It looks like most of these bidders are in a race to add Dodgers people and/or Selig people, but I wonder if this could be a rare time when such connections mean little or nothing (or are even counterproductive). Unless one of these allegedly preferred groups also offers the clear top bid, why would McCourt care who MLB wants buying the team? A lot of the bidders named thus far have been taking potshots at McCourt for years. Money has a tendency to heal old wounds, but I have to believe McCourt has been keeping score.

before mccourt went kablooie, he unveiled an ambitious plan to build a retail development around the stadium; that's something that is right in caruso's wheelhouse, so yeah. but he'd still want the team to be a draw.

It was called "The Next 50" and it looked interesting. As for Caruso, the L.A. Times reported today that Caruso has no immediate plans to develop the adjacent land, but that's likely a negotiating stance, since McCourt doesn't even need to sell the land per his agreement with MLB. But unless Caruso has plans to move the Dodgers out of Chavez Ravine (like a couple other rumored bidders), it's hard to imagine a real estate guy like him is getting involved because of a sudden interest in baseball.
   15. Swedish Chef Posted: January 04, 2012 at 02:30 PM (#4028847)
I haven't read much about Rick Caruso's plans. As a real estate guy, I wonder if he's one of the bidders who might care more about the land than the team.

In his deal with MLB, McCourt still has the option to hang on to the parking lots though. I think it's safe to assume it will be expensive to wrest them from him.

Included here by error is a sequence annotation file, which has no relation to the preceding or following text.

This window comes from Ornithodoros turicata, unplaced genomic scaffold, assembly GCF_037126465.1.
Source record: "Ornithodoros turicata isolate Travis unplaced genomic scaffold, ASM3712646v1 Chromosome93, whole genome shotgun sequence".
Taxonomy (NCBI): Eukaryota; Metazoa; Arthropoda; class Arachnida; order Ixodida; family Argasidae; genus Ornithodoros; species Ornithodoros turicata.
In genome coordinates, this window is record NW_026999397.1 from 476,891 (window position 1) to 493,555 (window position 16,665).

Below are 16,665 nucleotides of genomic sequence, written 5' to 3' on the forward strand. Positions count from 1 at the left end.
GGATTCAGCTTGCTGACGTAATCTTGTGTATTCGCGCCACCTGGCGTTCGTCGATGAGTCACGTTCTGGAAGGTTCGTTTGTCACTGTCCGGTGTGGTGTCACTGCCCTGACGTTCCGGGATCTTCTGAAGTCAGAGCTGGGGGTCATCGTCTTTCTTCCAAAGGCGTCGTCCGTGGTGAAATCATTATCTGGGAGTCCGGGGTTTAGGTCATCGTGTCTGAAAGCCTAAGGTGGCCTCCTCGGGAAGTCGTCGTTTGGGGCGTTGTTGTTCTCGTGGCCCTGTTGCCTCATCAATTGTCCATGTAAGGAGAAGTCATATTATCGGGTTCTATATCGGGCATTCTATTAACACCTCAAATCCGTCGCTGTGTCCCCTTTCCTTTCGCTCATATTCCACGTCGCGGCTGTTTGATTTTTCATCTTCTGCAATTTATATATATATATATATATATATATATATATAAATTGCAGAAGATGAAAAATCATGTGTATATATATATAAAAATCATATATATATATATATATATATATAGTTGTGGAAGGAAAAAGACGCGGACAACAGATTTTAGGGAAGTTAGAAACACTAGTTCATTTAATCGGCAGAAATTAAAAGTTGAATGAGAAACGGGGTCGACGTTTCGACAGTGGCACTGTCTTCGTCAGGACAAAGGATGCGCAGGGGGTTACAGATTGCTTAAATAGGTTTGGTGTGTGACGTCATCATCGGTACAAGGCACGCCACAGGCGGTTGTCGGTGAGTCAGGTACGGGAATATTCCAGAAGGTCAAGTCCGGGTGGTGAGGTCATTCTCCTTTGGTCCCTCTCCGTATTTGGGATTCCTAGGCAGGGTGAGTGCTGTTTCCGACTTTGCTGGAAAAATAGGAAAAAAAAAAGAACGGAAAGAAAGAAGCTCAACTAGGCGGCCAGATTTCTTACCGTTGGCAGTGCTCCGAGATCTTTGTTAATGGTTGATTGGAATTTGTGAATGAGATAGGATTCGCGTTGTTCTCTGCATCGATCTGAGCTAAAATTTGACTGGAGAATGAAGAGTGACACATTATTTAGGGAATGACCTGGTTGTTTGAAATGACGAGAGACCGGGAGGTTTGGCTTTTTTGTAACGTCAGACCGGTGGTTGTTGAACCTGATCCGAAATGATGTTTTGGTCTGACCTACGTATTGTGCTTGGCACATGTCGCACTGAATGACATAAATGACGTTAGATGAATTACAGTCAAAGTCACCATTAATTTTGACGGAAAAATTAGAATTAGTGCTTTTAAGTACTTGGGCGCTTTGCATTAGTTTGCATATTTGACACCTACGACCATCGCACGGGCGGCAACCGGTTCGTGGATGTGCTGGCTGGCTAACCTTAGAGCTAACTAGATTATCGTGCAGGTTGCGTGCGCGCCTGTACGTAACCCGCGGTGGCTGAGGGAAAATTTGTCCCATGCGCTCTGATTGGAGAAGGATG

16. zachtoma Posted: January 04, 2012 at 02:55 PM (#4028887)
WTF LOL!
   17. Joe Kehoskie Posted: January 04, 2012 at 03:04 PM (#4028897)
In his deal with MLB, McCourt still has the option to hang on to the parking lots though. I think it's safe to assume it will be expensive to wrest them from him.

Right, but from what I've been reading, McCourt needs a minimum of $800 million just to pay off creditors, his ex-wife, and various tax liabilities. Since the $1 billion to $1.2 billion sale estimate includes the land, McCourt would likely still be underwater if he retains the land. He'd not only need to find someone willing to buy the team without the land, but buy the team for north of $800 million. Both of these seem unlikely, at least from what I've been reading.
   18. God Posted: January 04, 2012 at 03:48 PM (#4028931)
A lot of the bidders named thus far have been taking potshots at McCourt for years. Money has a tendency to heal old wounds, but I have to believe McCourt has been keeping score.

Not sure specifically who you're referring to here, but I don't believe any of the Dodgers-related personnel involved in the bidding (Hershiser, Garvey, Torre) has ever taken a potshot at McCourt, certainly not publicly at least.
   19. TerpNats Posted: January 04, 2012 at 03:53 PM (#4028936)
before mccourt went kablooie, he unveiled an ambitious plan to build a retail development around the stadium; that's something that is right in caruso's wheelhouse, so yeah. but he'd still want the team to be a draw.